Thursday, May 17, 2018

Ergon ST Core Saddle Review- Part Two

The Ergon ST Core Saddle continues to get use on my Surly 1X1 fixed gear commuter and I figured it was time to give an update on how things have been going with it so far. I got this saddle in February and started riding it before the month was out so I have a solid two and a half month's worth of riding on it now. (See the first part of this review HERE)

The conditions have ranged from sub-freezing, snow, rain, and have now included temperatures as high as 80°F and lots of Sun. Basically everything you can throw at a saddle for conditions, this saddle has seen it. My commute also takes in several potentially muddy sections, LOTS of busted up pavement, curb hops, and even a grassy field.

First off, the saddle has come through remarkably well in terms of its condition. It looks as new, save for a few wrinkles in the cover where the nose of the saddle flows back to the sit bone area. I have an image below showing this. It is a minor thing and it points out something I will detail further into this article.

Secondly, I think it is pertinent to remember that the bicycle I have the ST Core saddle mounted to is a fixed gear bike. The dynamic forces on the saddle are quite different than if I had a freewheel and it is my opinion the fixed gear riding puts more stress on the saddle. Since there is no coasting, the saddle sees pedaling forces 100% of the time I ride it as well.

You can see the slight wrinkling in the saddle cover here in this image.
Saddles are intensely personal. One saddle that your friend raves about may be your worst nightmare. So, I hesitate to say that the Ergon saddle here is "bad" or "good" in this regard. I can only relay to the reader what I like and what this saddle does or doesn't do to accommodate that. Then you have to think that over and come to your own conclusions.

In my case, the ST Core is a bit too much in the back half for my rear end. I compared it to saddles I like, (WTB Pure, SST, Brooks C-17, B-17) and it gets wider sooner in its length than those other saddles do. This may be why I find it hard to sit on the back end of this saddle and why it chafes me some where you see the wrinkles above.

I was forewarned that this is a saddle that is to be used in a more upright riding position, and I cannot think of a more upright seated bike than my 1X1. So, in terms of how I am using this saddle, I think I am well within the parameters as set out to me in the beginning. Fit issues aside, this saddle does have great attributes for those whose posteriors do fit the mold of the ST Core.

The shape is pretty broad from the mid-point on back here.
First off, the Core technology works. You will think you have a half inflated tire the first time you ride an ST Core saddle because it has a lot of give built into it. This smooths out the cracks and crevices in any road so well you hardly think about unweighting the saddle and standing on the pedals. This works on sharp hits and higher vibration inducing chatter as well as rocking in tune with your pedal stroke. It all adds up to comfort that isn't obtrusive or that messes with your cadence much at all. I only noticed excessive bounciness when I out ran my fixed gear and was spinning wildly. That said, even then the ST Core absorbed a lot of that self-induced bobbing.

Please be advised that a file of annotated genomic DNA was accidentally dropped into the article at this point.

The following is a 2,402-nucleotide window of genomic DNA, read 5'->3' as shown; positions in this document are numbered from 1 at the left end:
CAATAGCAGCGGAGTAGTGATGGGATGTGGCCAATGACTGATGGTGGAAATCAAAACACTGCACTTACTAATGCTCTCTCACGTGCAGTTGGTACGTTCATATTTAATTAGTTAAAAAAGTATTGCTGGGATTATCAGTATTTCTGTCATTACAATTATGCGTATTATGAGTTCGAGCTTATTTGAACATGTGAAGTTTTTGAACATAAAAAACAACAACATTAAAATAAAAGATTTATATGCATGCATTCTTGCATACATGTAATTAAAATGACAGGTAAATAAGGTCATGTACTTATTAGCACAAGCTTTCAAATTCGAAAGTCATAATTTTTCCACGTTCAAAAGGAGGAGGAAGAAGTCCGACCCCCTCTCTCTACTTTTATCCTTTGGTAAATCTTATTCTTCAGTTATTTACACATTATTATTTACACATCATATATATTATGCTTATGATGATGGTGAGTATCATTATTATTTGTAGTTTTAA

I think it is also noteworthy that I used this saddle almost exclusively with street clothing. I wore my usual denim jeans, Dickies, and shorts when it got warmer. In fact, I don't think I ever put a chamois to this saddle once. So, besides the minor fitting issues I had, I believe this saddle would be the bees knees for a commuter, city biker, or recreational cyclist with an upright positioned bike and a penchant for a broader saddle. The channel in the saddle wasn't noticed at all while riding, so I guess it worked. I never went numb, just for the record!

The Ergon ST Core saddle as mounted to my Surly 1X1 fixed gear commuter rig.
Conclusions: The Ergon technology used in the ST Core is impressive. It works when it is cold and when it is hot. It works in rain and in snow. After almost three months of hard use it shows hardly a wrinkle. The ride you get from this saddle is definitely smoother than it would be without it and using another saddle. You can think of it as sprung, but not bouncy. The material used to absorb vibrations seems damped to a slight degree. Well enough that bouncing out of the saddle is rare and only happens on sudden, jarring hits that would send you flying using a typical saddle.

Such a great saddle but.......sigh! That fit...... It just doesn't quite fit the ol' Guitar Ted rear undercarriage. I would love to see a pared down. sleeker, "bucket style", maybe less foam-infused version for my gravel bike. I think a performance oriented saddle of this nature would be a great idea.

However; if you have an upright seated position on your bike and you gravitate to a wider saddle profile, this may be for you. MSRP: $149.99

Note: Ergon USA  sent over the Ergon ST Core saddle at no charge for testing and I was not paid nor bribed for this review.

1 comment:

Steve Fuller said...

Are you able to compare / contrast the shape/fit with something like a Brooks B17? That's basically the gold standard for me as far as saddle shape goes.